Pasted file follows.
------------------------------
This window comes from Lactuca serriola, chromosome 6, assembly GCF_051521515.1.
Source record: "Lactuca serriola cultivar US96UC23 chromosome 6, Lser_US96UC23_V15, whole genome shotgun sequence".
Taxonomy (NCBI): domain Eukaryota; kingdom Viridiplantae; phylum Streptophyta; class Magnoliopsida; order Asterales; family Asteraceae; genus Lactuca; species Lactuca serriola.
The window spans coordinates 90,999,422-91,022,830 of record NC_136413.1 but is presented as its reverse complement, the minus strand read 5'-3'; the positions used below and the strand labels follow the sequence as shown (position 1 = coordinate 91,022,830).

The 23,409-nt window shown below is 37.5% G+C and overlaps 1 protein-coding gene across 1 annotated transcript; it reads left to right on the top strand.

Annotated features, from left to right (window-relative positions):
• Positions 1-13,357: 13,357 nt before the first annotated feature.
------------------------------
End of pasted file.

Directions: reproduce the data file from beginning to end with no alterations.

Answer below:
This window comes from Lactuca serriola, chromosome 6, assembly GCF_051521515.1.
Source record: "Lactuca serriola cultivar US96UC23 chromosome 6, Lser_US96UC23_V15, whole genome shotgun sequence".
Taxonomy (NCBI): domain Eukaryota; kingdom Viridiplantae; phylum Streptophyta; class Magnoliopsida; order Asterales; family Asteraceae; genus Lactuca; species Lactuca serriola.
The window spans coordinates 90,999,422-91,022,830 of record NC_136413.1 but is presented as its reverse complement, the minus strand read 5'-3'; the positions used below and the strand labels follow the sequence as shown (position 1 = coordinate 91,022,830).

The 23,409-nt window shown below is 37.5% G+C and overlaps 1 protein-coding gene across 1 annotated transcript; it reads left to right on the top strand.

Annotated features, from left to right (window-relative positions):
• Positions 1-13,357: 13,357 nt before the first annotated feature.